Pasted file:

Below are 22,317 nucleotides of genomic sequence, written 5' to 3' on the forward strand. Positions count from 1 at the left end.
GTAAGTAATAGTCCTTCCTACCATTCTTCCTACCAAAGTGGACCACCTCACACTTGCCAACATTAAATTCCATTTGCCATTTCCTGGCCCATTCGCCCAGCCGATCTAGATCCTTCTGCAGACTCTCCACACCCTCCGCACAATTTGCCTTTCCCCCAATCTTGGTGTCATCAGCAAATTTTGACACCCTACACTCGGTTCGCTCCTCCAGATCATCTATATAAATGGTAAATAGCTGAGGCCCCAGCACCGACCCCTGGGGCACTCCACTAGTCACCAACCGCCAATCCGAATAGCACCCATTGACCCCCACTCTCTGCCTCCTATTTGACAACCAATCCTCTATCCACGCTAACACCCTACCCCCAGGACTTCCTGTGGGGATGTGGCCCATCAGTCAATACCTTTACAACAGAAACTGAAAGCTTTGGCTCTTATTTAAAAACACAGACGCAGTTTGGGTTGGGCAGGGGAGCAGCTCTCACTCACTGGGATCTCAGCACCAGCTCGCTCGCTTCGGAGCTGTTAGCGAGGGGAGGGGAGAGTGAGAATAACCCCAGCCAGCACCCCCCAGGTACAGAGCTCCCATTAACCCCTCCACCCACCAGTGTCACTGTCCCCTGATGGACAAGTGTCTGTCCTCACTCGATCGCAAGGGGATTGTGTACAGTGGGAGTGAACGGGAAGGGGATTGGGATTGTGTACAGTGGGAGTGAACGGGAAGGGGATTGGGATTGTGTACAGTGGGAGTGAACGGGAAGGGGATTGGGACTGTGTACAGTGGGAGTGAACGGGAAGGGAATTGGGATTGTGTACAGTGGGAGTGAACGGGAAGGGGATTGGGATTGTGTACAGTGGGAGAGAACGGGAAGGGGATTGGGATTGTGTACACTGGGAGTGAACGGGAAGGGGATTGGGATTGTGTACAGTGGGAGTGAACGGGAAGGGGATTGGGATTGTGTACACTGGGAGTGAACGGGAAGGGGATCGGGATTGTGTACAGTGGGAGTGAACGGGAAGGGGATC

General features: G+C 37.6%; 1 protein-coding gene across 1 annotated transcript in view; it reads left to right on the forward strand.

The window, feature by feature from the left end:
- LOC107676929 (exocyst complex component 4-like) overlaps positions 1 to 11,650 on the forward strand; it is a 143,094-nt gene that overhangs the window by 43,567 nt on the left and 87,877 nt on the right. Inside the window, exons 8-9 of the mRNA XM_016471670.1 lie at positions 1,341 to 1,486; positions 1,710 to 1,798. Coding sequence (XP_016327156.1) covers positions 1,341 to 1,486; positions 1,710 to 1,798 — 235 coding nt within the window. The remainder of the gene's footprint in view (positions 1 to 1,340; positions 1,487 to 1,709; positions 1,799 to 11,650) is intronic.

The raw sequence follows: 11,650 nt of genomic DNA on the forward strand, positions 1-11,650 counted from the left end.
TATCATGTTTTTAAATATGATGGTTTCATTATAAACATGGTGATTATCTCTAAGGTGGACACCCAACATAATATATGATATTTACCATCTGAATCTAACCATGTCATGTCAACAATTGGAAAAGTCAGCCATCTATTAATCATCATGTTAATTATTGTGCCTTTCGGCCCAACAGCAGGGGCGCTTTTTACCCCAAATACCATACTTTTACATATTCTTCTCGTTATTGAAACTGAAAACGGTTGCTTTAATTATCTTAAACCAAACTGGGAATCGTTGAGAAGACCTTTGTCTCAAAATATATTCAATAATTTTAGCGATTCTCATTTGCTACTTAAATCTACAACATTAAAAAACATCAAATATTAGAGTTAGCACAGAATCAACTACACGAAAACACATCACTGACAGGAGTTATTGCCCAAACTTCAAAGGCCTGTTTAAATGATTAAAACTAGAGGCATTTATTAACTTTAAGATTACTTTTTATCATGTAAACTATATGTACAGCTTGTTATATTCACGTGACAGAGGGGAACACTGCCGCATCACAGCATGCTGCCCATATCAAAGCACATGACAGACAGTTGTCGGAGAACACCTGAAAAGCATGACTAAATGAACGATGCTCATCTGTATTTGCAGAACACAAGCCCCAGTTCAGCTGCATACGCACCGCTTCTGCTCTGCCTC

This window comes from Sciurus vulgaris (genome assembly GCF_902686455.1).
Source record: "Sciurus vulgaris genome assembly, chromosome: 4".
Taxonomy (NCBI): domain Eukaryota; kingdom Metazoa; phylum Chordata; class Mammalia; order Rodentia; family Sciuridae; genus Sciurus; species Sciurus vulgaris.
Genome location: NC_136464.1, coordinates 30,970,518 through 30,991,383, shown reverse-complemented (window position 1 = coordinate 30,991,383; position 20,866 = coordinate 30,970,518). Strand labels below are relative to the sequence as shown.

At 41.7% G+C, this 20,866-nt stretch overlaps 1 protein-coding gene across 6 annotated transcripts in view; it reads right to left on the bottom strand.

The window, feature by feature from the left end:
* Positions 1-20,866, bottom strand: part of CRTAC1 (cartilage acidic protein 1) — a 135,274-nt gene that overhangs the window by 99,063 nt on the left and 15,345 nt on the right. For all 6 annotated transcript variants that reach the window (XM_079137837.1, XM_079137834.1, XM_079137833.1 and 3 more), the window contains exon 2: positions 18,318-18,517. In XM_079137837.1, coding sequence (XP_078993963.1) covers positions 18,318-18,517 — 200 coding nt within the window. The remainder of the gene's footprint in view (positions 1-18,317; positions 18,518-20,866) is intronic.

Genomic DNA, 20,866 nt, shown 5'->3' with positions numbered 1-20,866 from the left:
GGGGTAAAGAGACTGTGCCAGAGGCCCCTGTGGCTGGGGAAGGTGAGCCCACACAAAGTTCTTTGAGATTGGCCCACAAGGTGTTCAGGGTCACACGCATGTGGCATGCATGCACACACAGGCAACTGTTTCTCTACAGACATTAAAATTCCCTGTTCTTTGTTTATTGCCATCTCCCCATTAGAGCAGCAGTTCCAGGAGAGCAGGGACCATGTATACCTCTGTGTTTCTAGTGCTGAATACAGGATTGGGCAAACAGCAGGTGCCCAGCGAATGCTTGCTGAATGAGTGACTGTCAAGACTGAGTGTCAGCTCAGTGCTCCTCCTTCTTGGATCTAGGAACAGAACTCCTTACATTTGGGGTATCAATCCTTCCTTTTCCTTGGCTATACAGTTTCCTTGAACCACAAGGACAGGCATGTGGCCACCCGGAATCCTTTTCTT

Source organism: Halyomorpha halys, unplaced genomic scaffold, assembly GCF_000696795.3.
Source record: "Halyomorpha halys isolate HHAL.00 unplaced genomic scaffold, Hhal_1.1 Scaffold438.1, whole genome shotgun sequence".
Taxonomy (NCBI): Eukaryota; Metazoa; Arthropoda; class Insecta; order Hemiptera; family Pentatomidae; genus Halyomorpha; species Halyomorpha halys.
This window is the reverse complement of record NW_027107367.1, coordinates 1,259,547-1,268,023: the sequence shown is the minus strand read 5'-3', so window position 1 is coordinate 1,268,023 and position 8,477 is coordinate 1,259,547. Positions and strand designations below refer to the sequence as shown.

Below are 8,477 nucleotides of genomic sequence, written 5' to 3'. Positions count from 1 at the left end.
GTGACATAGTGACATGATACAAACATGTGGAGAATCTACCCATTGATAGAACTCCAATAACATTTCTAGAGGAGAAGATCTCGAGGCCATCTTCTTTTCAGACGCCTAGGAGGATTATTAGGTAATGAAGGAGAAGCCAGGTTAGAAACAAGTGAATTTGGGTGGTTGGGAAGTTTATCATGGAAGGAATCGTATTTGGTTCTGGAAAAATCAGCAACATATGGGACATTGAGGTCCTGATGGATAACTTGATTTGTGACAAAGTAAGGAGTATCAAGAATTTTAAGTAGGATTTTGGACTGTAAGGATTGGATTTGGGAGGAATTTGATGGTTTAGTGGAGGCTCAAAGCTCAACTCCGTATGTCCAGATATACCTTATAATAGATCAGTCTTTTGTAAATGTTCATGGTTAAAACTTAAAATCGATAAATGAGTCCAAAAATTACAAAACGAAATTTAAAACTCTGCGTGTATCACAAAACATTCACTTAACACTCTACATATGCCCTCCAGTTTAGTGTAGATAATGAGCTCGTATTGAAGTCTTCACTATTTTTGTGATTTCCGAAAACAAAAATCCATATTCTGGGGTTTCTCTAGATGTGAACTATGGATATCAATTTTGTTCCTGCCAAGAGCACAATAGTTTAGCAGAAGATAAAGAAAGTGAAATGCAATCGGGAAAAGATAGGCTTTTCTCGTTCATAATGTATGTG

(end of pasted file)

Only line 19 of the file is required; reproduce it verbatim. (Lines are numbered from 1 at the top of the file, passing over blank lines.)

Taxonomy (NCBI): Eukaryota; Metazoa; Arthropoda; class Insecta; order Hemiptera; family Pentatomidae; genus Halyomorpha; species Halyomorpha halys.